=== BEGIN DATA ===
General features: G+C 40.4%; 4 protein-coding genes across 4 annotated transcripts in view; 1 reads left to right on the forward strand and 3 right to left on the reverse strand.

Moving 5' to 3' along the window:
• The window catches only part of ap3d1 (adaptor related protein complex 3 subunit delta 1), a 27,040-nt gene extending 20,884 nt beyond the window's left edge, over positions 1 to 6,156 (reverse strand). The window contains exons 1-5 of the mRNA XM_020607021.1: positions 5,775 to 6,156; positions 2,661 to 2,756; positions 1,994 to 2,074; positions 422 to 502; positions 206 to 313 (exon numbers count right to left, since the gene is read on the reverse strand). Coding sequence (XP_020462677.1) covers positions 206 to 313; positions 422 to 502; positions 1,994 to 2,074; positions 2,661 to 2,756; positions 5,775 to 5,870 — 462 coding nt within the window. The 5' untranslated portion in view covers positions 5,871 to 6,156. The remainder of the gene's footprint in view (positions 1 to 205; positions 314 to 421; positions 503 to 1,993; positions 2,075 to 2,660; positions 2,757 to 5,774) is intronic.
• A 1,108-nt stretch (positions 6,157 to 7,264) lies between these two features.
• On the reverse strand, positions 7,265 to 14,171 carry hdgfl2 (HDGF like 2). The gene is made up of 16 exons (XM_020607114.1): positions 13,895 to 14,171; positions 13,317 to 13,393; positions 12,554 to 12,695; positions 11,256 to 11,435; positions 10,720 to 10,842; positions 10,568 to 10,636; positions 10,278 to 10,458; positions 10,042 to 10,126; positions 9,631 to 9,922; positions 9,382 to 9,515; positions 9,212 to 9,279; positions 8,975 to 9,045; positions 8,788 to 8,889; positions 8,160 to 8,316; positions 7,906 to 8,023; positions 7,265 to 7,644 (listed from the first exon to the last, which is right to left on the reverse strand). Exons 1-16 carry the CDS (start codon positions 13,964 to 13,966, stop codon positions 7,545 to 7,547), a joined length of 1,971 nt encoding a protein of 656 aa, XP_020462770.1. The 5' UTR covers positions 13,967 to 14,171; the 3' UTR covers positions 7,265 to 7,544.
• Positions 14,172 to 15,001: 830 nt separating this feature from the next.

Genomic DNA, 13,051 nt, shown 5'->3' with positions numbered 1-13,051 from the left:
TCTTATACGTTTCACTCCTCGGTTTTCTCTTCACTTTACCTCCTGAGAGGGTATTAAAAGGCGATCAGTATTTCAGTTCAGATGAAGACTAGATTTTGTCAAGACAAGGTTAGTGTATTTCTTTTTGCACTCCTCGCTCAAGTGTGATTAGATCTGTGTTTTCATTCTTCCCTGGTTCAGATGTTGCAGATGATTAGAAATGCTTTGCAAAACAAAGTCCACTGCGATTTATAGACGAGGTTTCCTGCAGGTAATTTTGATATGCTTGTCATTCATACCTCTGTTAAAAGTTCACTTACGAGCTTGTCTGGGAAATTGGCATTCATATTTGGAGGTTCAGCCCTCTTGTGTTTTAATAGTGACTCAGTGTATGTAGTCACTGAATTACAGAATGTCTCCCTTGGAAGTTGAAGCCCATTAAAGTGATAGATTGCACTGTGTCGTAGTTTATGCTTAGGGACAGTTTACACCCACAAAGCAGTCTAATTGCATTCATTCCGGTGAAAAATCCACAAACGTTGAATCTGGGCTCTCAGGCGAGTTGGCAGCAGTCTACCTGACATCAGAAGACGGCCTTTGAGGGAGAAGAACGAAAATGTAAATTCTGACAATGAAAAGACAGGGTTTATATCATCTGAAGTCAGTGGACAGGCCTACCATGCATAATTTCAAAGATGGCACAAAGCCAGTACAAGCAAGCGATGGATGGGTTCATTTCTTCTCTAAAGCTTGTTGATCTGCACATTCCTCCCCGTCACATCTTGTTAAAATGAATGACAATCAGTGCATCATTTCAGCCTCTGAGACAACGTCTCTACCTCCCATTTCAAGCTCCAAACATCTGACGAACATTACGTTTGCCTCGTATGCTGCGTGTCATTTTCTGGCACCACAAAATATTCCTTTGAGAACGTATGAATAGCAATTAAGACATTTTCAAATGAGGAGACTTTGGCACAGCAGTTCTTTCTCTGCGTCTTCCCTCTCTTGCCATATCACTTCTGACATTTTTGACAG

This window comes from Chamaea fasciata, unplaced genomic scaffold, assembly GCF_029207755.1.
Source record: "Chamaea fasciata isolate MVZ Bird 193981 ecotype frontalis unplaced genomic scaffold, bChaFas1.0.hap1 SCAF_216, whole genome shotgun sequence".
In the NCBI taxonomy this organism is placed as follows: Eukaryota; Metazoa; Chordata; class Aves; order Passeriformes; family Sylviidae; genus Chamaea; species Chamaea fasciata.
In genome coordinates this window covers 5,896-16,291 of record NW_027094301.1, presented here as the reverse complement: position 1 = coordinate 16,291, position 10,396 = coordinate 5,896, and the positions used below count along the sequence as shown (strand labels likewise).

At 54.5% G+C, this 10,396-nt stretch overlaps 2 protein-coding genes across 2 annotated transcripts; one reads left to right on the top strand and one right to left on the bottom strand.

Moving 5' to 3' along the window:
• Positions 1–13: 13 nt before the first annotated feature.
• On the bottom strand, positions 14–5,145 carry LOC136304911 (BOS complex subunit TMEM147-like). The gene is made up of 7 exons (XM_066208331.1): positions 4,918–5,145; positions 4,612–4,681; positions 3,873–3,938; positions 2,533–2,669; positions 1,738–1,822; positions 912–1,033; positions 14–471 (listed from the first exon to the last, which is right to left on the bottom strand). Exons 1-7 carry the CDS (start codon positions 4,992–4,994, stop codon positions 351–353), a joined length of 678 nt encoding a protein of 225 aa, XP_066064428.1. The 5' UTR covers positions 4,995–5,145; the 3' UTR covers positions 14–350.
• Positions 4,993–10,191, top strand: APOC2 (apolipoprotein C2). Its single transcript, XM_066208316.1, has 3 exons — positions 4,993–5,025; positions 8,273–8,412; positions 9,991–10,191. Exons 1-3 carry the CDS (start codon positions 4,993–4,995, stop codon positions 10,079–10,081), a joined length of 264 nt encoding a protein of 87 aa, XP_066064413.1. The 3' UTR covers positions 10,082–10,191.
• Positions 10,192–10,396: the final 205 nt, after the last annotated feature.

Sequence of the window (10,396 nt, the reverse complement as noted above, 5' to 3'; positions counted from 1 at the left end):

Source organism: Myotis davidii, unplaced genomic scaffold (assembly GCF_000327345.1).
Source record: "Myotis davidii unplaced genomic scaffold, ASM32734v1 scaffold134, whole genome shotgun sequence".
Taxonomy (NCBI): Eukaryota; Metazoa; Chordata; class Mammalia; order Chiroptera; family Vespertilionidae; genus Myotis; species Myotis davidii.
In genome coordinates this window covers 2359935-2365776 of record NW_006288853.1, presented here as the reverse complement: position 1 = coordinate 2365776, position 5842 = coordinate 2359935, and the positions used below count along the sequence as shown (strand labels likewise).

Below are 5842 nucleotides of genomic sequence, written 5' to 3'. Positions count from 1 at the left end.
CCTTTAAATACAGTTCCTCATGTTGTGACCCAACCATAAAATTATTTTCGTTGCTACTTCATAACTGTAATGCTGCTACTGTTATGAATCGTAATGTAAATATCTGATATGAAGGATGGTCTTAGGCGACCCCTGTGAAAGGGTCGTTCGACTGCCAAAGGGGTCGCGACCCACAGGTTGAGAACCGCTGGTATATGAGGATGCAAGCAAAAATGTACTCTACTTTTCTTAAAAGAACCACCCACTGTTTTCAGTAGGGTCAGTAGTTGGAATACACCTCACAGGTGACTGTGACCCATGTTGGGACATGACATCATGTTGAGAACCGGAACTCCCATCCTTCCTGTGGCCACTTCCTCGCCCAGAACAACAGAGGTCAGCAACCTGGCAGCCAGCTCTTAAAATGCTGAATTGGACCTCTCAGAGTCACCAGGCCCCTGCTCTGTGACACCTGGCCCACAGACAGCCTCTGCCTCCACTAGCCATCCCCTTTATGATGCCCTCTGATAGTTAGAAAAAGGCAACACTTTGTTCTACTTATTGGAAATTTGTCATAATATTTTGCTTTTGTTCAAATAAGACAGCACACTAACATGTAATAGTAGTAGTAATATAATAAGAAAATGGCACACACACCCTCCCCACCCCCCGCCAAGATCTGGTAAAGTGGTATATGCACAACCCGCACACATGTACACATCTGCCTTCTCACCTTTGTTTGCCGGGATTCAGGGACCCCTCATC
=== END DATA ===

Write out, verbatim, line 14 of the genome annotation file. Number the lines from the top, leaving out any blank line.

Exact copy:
Moving 5' to 3' along the window: